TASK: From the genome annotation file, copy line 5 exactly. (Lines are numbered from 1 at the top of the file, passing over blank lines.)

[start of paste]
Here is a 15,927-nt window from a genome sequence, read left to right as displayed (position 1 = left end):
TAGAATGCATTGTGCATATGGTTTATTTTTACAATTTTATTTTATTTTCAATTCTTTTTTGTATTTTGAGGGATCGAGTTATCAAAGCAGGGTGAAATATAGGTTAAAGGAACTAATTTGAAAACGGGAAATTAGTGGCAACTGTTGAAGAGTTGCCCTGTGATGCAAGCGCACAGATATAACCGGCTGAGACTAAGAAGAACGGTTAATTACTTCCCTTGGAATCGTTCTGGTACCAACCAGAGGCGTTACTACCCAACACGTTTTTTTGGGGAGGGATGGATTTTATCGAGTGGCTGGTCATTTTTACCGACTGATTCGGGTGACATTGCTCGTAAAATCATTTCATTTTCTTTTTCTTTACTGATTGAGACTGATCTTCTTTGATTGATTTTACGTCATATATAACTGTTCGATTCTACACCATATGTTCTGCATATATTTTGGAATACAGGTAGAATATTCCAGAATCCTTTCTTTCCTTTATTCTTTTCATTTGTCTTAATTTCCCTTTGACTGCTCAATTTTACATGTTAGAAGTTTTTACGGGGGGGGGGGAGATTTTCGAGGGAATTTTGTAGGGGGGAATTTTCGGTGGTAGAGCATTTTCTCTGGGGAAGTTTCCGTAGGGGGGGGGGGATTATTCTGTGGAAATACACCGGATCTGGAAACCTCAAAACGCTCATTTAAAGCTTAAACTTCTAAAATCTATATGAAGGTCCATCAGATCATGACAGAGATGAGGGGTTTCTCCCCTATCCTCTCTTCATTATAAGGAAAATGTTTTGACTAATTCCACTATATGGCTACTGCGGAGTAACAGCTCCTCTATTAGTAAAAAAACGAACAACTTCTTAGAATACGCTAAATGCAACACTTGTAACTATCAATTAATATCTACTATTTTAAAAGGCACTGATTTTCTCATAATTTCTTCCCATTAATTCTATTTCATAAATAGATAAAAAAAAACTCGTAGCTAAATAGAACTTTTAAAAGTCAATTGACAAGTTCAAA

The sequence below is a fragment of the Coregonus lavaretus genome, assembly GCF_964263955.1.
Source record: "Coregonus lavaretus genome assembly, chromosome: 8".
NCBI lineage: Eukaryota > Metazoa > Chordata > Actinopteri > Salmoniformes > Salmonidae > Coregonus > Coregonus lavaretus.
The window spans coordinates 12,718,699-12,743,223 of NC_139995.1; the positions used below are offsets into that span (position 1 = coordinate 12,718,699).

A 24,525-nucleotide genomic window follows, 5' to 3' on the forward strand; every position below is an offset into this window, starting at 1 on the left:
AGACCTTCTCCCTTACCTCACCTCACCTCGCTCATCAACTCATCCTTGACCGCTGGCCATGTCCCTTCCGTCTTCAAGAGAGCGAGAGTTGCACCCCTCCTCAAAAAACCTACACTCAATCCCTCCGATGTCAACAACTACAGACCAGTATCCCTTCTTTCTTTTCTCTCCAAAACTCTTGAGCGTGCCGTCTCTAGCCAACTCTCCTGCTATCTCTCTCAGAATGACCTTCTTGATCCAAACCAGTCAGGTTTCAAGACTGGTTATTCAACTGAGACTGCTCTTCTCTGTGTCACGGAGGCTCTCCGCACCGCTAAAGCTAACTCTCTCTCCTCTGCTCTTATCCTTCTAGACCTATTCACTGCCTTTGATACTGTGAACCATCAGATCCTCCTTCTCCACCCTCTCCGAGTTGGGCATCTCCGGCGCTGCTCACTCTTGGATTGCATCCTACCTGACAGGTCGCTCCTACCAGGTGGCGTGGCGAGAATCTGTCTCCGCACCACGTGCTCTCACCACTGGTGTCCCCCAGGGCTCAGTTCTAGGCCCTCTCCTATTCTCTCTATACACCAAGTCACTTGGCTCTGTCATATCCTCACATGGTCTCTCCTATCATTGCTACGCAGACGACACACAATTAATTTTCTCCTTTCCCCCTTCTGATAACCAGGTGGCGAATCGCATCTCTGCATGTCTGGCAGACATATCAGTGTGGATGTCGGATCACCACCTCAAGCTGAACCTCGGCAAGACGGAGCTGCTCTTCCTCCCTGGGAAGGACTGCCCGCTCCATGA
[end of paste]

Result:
NCBI lineage: Eukaryota > Metazoa > Chordata > Actinopteri > Salmoniformes > Salmonidae > Coregonus > Coregonus lavaretus.